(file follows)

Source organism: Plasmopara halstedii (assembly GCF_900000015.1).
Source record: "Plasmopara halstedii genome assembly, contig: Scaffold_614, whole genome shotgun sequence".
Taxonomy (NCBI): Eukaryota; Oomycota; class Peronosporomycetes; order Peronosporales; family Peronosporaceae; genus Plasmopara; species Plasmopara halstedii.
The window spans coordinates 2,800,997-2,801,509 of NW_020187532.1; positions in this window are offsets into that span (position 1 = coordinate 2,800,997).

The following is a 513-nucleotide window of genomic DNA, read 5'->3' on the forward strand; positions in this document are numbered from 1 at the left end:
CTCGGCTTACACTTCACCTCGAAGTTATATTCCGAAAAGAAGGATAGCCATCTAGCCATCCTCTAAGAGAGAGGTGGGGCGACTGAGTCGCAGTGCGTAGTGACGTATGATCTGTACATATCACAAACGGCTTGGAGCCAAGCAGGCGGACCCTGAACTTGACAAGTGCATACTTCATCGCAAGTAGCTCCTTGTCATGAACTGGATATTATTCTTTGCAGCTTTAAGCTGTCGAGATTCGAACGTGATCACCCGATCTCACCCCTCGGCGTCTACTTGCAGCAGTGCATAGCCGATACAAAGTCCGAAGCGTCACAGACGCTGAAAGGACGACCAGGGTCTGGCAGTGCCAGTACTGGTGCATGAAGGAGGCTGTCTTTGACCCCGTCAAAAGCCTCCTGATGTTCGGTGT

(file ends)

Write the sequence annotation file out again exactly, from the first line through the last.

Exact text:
Source organism: Plasmopara halstedii (assembly GCF_900000015.1).
Source record: "Plasmopara halstedii genome assembly, contig: Scaffold_614, whole genome shotgun sequence".
Taxonomy (NCBI): Eukaryota; Oomycota; class Peronosporomycetes; order Peronosporales; family Peronosporaceae; genus Plasmopara; species Plasmopara halstedii.
The window spans coordinates 2,800,997-2,801,509 of NW_020187532.1; positions in this window are offsets into that span (position 1 = coordinate 2,800,997).

The following is a 513-nucleotide window of genomic DNA, read 5'->3' on the forward strand; positions in this document are numbered from 1 at the left end:
CTCGGCTTACACTTCACCTCGAAGTTATATTCCGAAAAGAAGGATAGCCATCTAGCCATCCTCTAAGAGAGAGGTGGGGCGACTGAGTCGCAGTGCGTAGTGACGTATGATCTGTACATATCACAAACGGCTTGGAGCCAAGCAGGCGGACCCTGAACTTGACAAGTGCATACTTCATCGCAAGTAGCTCCTTGTCATGAACTGGATATTATTCTTTGCAGCTTTAAGCTGTCGAGATTCGAACGTGATCACCCGATCTCACCCCTCGGCGTCTACTTGCAGCAGTGCATAGCCGATACAAAGTCCGAAGCGTCACAGACGCTGAAAGGACGACCAGGGTCTGGCAGTGCCAGTACTGGTGCATGAAGGAGGCTGTCTTTGACCCCGTCAAAAGCCTCCTGATGTTCGGTGT